6. What’s your favourite part of being a docent?

I enjoy interacting with guests and sharing my knowledge about marine life and conservation. I particularly like talking to children as I believe they can make a difference to the world when they grow up.

7. What’s your least favourite part of being a docent?

Standing for a few hours can be tiring but I am used to it by now.

8. How did your friends react when they realised that you’re a S.E.A. Aquarium docent?

When I told some of my friends that I was volunteering at S.E.A Aquarium, they were not really surprised as they know how much I love marine life. They have seen my tanks and how much time I put into them. Sometimes, I also bring up conservation in our conversations. They found it quite cool that I am a volunteer and they hope to can see me when they visit the aquarium.

9. What would you tell someone who’s considering to become a S.E.A. Aquarium docent?

I would strongly encourage that person to sign up. This programme is very enriching and beneficial. You will not only learn how important conservation is, but also get to experience a bit of what the working world is like. I find this programme very interesting as I get to do something else besides studying.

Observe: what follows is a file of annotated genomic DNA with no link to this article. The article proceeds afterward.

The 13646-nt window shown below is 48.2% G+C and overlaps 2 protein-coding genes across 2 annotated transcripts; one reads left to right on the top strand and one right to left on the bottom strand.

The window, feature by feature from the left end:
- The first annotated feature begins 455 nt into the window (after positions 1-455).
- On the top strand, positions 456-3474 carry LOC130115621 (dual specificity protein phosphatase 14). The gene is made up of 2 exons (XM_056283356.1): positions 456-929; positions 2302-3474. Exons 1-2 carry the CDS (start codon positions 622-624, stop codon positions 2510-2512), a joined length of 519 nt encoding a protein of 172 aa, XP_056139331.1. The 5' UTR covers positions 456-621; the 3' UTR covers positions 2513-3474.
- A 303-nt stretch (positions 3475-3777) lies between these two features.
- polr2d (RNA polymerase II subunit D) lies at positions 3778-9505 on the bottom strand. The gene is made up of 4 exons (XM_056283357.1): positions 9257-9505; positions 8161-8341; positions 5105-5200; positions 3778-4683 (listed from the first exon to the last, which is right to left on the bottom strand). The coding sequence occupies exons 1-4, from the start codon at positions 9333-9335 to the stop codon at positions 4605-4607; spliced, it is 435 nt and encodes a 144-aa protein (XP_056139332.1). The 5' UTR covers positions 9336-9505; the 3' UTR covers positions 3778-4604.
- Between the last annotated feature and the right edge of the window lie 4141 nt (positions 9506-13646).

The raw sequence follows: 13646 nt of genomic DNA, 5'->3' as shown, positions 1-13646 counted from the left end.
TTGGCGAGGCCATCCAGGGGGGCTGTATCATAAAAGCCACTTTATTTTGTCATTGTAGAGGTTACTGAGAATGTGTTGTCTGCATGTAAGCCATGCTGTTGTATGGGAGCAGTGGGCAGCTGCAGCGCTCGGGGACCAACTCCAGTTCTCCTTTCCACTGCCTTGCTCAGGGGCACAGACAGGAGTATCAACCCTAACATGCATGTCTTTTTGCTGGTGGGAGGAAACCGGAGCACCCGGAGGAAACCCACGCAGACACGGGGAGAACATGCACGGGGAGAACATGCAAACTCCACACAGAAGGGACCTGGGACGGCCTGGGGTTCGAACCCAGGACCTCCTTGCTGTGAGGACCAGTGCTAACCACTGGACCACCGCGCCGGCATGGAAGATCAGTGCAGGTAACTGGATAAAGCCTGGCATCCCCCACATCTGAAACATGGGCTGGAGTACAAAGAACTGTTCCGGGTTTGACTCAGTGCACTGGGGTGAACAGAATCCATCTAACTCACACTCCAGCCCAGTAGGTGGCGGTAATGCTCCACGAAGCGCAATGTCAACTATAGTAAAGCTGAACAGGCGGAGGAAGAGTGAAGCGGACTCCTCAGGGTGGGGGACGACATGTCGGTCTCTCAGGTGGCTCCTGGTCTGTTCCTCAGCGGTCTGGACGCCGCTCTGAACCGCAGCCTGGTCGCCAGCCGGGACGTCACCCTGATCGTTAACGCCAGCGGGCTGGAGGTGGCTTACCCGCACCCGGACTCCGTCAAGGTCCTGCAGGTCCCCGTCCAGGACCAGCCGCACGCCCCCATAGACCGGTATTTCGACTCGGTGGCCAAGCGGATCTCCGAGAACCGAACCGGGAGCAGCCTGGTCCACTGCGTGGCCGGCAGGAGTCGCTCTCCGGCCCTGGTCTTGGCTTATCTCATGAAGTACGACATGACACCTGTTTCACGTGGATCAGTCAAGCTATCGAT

10. What’s your take on marine conservation? Now that you encourage others to use less plastics, do you also practise what you preach?

Marine conservation is extremely important and it is necessary for everyone to take action to help our oceans. I personally feel that not enough people know about what’s going on with the ocean. I also try to do my part by reducing the amount of plastic I use, taking shorter baths and recycling more. I am glad to say that even my family has caught on the idea of recycling and are doing more of that now.

This is my family’s recycling box at home. We place all recyclable items inside before disposing of them in appropriate recycling bins.

Be a S.E.A. Aquarium Docent

Volunteer period: from July 2018

We’re looking for dedicated and enthusiastic individuals like Rowan to join our docent programme. Docents play an important role in delivering fun, educational messages on marine life to guests, and inspiring them to care for the ocean.


  • Learn new skills and receive on-the-job training
  • Increase your knowledge of marine life and conservation
  • Become a more effective communicator with improved public speaking skills and confidence
  • Be part of a large community that shares your passion for th environment


  • 15 years old and above
  • Able to interact with guests, with a deep interest in marine conservation
  • Able to commit at least once a month for the first 6 months of the programme

There will be an interview and selection process. Successful candidates will be required to pay a $50 registration fee.

Interested? Email us at conservation to register your interest.

Closing date for application: 20 April 2018, 12pm.